Sauvage, Nobel Prize in Chemistry 2016: The Future Is Called Hydrogen

By October 5, 2023 5   min read  (814 words)

October 5, 2023 |

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The French researcher Jean-Pierre Sauvage, who won this award in 2016, talked about the best technique for replacing fossil fuels.

“When hydrogen is burned, no CO2 is produced, only water is created. Hydrogen is the ideal fuel,” Sauvage explained in an interview with EFE during one of the sessions of the Passion for Knowledge (P4K) science outreach festival, which in its fifth edition this week brings together 16 prestigious international researchers in San Sebastián and Bilbao, eight of whom have been awarded the Nobel Prize.

The main challenge in obtaining hydrogen from water, as explained by Sauvage, lies in the fact that it is a “very difficult” reaction, requiring a “lot of energy,” and it has been researched by “thousands” of scientists since the 1960s and 70s with progress that has been “very slow.”

Although this process is still very energy-intensive at present, there is beginning to be a glimpse of a way to make it more cost-effective through renewable sources.

The sun, the best option

At the right time, the French Nobel laureate considered the sun to be the best option. “If we could only harness one part in 10,000 of the solar energy that reaches the Earth, we would have it, it would be more than enough,” he said optimistically.

Currently, there are two main avenues of work in this field. The first, “purely molecular,” is based on natural photosynthesis and attempts to “mimic the process that occurs in plants,” he clarified.

This is a field in which Sauvage is working, with “insufficient results” as of now, but with the confidence that it will eventually lead to the development of “commercial tools” from this line of research.

He did not hide, however, that in the meantime, the second avenue, which uses “semiconductor instruments and photovoltaic elements” in the process, could still be “more successful.”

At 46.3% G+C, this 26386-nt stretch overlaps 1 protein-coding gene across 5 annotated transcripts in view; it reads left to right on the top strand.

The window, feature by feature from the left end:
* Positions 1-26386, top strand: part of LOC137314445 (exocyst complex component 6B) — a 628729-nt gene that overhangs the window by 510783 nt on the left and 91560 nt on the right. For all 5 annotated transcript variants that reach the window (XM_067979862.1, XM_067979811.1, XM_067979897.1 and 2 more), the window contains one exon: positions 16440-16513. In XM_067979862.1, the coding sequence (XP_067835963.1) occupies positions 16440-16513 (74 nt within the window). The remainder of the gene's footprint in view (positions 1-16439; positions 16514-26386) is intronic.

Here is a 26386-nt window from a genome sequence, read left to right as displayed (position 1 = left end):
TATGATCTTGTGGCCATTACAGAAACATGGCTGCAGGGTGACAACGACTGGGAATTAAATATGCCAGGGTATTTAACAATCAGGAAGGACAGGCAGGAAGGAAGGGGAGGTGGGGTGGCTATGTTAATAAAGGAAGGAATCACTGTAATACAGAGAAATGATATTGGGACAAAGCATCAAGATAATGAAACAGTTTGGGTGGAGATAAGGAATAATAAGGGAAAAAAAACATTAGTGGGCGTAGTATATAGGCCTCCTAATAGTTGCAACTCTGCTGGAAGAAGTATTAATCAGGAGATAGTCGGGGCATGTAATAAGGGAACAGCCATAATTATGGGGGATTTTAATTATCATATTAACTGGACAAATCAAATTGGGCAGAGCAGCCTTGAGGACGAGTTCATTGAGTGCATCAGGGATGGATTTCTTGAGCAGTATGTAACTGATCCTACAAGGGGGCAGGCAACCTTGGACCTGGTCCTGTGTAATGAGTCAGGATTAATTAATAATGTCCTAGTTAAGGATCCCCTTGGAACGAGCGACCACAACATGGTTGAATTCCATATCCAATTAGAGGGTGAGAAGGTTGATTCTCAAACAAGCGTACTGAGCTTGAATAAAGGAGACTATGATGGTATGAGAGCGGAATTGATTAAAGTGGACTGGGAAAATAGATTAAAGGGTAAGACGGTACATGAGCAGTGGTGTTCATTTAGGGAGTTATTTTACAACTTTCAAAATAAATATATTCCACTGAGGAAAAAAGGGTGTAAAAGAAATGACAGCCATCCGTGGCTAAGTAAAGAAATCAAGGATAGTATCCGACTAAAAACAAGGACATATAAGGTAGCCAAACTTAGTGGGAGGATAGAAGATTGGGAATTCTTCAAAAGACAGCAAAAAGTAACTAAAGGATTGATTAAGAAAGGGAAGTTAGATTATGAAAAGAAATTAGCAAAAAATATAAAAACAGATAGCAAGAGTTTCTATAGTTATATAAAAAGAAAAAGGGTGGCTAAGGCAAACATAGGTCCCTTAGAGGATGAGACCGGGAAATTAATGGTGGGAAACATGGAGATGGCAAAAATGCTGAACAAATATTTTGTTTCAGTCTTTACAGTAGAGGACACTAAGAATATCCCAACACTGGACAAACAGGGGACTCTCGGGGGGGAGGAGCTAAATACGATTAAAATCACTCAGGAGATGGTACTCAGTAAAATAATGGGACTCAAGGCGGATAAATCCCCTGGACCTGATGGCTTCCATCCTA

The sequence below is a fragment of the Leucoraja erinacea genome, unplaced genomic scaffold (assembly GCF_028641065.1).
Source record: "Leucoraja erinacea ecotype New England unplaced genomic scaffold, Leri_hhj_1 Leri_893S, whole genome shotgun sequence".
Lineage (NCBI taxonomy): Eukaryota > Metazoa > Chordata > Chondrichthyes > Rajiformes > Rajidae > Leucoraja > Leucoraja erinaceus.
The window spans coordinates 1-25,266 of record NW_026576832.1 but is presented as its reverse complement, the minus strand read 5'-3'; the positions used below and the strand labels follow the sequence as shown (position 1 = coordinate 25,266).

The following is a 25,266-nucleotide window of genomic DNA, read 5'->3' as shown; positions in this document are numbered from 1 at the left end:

The Electric Car

Despite his strong commitment to hydrogen, the French scientist sees no contradiction in the current push for electric cars. He believes that in the future, there will also be “very efficient photovoltaic instruments” that will allow harnessing solar energy in these vehicles.

However, he dismissed batteries from this equation. While they are “very useful” at present, he believes they “cannot be the future.” He likened it to nuclear power plants, which currently produce a lot of needed energy but are not the future despite their current enormous usefulness.

Climate change is another issue that concerns Sauvage. He pointed out that it is “completely obvious” and that “no one” can deny it, not even Donald Trump. He also acknowledged that it is a problem with a “very difficult” solution.

Personal Behavior

“Politicians should insist on something they don’t do, which is the personal behavior of individuals,” where, in his opinion, the real “key” lies.

“It is important,” he added, “to work on large energy projects, but it is just as important to work on the personal attitude of individuals and how they behave regarding energy use.”

“Do not buy large cars that consume ten liters of fuel. These high-consumption vehicles should be heavily penalized with higher taxes. Many people are wasting too much energy,” he summarized.

Climate Change

“Personal behavior is the most important thing against climate change, and we are not emphasizing it,” emphasized the French Nobel laureate, who also highlighted the importance of “simple things like sorting household waste.”

Sauvage, who has also researched the development of nanorobots and, along with his team, conceived the first molecular muscle, does not shy away from discussing “delicate” matters, such as the potential possibility of creating artificial life in a lab or the perverse use of artificial intelligence.

Issues that he sees no reason to be alarmed about because, in his view, humans are still “very, very far from artificial life.”

Artificial Life

“Producing an artificial living organism is beyond our current capabilities. We can modify living organisms, change their DNA, alter their genetics, but creating one is far from reach,” he emphasized.

He also pointed out that while artificial intelligence is taking on an unprecedented dimension, it is, in fact, “quite old,” having existed for “at least 30 years.”


“There are databases so large that it’s even hard to imagine their size, and this is what creates such an astonishing effect on people. But the principles were already here; the difference lies in the enormous amount and scale of the data it can process,” he commented.

In any case, he does not believe we should be worried about this phenomenon, because the “key” lies in the “databases,” which are “fed by people,” and everything will therefore depend on “the data that is included in them.” He also does not rule out the need to introduce some ethical rules, “especially when it comes to matters related to living beings.”



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